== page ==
The Scoville scale is the world recognised scale for measuring the heat in chillies and other peppers.
The Scoville scale was created in the early 1900’s by Wilbur L. Scoville who was a pharmacist.
Scoville’s method was simple. He soaked each different variety of pepper separately in alcohol overnight. Because capsaicin is soluble in alcohol, the soaking extracted the pungent chemicals from the pod. Then he took a precise measure of the extract and to it added sweetened water in incremental portions until the heat was barely detectable on his tongue.
In the case of Japan chiles, it took sweetened water in volumes between 20,000 to 30,000 times the pepper extract before the heat was barely discernible. He thus rated the Japan chiles 20,000 to 30,000 Scoville Heat Units. Jalapenos were rated 3,000 to 5,000, and Tabasco 30,000 to 50,000. The hottest chillies Scoville tested was a naga jolokia which is primarily found native in Bangladesh which he measured at 850,000-1,000,000 Scoville units.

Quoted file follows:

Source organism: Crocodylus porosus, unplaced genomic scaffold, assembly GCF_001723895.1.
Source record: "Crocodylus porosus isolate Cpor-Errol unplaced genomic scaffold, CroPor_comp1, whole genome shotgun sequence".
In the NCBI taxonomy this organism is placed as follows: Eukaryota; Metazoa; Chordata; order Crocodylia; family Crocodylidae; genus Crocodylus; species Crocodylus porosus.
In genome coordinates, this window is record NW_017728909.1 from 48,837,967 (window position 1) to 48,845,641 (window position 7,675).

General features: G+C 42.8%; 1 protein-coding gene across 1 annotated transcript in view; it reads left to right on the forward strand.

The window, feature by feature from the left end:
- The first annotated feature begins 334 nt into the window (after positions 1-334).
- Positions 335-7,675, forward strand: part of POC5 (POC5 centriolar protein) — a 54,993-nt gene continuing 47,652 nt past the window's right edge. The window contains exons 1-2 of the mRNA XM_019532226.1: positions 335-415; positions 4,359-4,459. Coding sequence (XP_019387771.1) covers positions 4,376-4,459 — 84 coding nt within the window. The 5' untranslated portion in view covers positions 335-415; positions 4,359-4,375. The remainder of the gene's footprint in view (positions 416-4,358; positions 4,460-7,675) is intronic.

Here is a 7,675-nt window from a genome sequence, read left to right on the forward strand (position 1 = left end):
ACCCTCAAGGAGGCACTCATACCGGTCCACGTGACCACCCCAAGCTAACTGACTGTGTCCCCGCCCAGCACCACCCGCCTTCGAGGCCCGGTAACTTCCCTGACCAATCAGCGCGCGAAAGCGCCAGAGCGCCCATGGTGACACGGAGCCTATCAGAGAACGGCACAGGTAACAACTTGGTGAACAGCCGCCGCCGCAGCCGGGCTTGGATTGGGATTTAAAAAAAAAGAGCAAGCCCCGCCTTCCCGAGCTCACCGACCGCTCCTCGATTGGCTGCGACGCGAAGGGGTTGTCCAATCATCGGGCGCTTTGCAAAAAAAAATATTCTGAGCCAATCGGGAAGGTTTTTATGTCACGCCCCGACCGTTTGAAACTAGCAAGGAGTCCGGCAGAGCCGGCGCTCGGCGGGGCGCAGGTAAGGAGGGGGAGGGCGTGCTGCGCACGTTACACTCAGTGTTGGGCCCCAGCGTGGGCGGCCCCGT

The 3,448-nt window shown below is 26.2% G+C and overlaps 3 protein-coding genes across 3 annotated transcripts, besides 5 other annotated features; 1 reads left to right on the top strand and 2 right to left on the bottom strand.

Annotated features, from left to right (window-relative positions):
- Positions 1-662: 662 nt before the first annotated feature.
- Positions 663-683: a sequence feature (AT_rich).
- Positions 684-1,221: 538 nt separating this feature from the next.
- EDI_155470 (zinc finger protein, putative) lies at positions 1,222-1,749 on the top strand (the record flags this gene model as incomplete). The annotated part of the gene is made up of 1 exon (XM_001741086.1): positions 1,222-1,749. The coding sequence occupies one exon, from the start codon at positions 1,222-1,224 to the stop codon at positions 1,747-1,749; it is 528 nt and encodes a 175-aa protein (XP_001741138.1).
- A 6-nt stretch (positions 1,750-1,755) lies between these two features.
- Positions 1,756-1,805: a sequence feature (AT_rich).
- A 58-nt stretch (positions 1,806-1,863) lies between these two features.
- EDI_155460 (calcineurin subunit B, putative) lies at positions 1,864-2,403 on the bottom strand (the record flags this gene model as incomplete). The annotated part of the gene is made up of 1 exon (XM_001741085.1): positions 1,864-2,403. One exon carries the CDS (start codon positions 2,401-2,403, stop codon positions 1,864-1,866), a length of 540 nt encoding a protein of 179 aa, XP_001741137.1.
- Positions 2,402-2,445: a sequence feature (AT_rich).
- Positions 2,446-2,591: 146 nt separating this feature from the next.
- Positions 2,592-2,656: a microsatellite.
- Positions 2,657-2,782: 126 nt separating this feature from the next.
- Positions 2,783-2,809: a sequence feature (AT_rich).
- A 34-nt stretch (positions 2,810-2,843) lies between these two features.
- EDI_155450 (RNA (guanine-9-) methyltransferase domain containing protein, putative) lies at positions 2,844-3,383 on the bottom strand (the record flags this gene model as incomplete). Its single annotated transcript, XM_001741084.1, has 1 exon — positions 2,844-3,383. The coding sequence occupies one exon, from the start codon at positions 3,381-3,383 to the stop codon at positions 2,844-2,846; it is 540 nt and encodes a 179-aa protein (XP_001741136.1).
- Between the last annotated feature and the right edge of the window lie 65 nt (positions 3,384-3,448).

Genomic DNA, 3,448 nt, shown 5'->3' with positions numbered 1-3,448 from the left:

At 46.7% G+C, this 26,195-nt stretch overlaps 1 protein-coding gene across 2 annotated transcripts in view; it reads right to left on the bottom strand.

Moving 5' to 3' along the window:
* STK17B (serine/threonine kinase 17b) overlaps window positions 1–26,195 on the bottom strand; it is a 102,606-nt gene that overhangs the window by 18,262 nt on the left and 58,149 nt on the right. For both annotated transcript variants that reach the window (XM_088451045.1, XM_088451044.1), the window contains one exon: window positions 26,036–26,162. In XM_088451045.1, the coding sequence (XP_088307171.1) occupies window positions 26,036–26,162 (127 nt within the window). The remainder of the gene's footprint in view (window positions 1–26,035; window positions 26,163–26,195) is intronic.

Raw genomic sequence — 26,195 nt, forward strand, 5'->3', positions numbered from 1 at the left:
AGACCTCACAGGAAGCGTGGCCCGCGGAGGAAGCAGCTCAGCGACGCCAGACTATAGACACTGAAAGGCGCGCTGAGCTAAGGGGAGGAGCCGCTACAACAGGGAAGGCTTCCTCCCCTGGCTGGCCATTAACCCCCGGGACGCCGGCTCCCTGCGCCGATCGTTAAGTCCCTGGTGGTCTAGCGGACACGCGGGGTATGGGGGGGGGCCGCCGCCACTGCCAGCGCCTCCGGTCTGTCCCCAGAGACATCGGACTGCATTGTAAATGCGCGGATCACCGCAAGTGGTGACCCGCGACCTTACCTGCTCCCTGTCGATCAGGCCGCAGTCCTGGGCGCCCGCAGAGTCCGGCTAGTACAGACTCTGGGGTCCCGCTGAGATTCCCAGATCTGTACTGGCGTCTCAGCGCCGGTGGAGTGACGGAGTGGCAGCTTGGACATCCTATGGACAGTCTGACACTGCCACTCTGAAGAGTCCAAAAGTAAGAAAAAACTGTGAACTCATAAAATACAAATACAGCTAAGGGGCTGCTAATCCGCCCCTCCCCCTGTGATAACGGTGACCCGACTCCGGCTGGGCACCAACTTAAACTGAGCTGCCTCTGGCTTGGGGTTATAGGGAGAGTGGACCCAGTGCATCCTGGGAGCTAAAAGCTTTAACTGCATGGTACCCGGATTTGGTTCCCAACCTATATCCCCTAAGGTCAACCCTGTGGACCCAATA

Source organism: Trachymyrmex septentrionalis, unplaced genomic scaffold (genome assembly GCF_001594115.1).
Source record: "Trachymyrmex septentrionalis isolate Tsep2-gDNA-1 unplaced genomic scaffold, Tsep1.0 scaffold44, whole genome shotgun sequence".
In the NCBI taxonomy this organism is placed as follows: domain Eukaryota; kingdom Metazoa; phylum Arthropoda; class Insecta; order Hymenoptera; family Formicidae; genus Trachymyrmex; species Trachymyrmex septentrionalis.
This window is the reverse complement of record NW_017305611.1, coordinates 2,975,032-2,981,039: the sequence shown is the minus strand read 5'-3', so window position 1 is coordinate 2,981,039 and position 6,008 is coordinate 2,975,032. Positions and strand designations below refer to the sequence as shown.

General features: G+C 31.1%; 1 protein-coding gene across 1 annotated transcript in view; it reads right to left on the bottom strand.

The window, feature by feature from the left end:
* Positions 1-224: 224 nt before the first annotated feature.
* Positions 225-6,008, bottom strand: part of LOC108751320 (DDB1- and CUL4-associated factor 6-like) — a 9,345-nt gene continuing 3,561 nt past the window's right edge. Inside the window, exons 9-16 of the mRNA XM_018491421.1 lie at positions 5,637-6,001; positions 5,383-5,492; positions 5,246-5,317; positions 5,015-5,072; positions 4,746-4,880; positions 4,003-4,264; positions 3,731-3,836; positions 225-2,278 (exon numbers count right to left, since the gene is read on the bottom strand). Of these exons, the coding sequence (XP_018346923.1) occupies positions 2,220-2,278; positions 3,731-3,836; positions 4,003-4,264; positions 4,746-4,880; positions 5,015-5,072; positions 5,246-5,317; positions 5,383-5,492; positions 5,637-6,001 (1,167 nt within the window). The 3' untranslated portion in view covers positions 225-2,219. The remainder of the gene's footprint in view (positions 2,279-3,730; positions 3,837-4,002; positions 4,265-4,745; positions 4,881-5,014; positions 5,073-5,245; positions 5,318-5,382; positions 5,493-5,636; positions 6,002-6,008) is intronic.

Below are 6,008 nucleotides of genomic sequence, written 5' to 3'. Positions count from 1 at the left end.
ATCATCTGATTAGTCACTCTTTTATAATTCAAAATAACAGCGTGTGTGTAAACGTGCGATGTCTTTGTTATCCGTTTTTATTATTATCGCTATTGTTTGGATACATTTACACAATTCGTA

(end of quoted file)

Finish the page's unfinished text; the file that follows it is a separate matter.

Scoville’s name has since become closely associated with the measure of pungency (heat), but the oral test is now being slowly replaced by a modern machine (High Pressure Liquid Chromatograph) that is as sensitive as the human tongue and unlink Scovilles method numerous tests can be conducted each day.
When choosing to Grow Chilli looks at the Scoville scale and choose a chilli that will suit your tastes. My favourite is birds eye chilli but they are quite hot coming in at about 50,000-100,000 scoville units.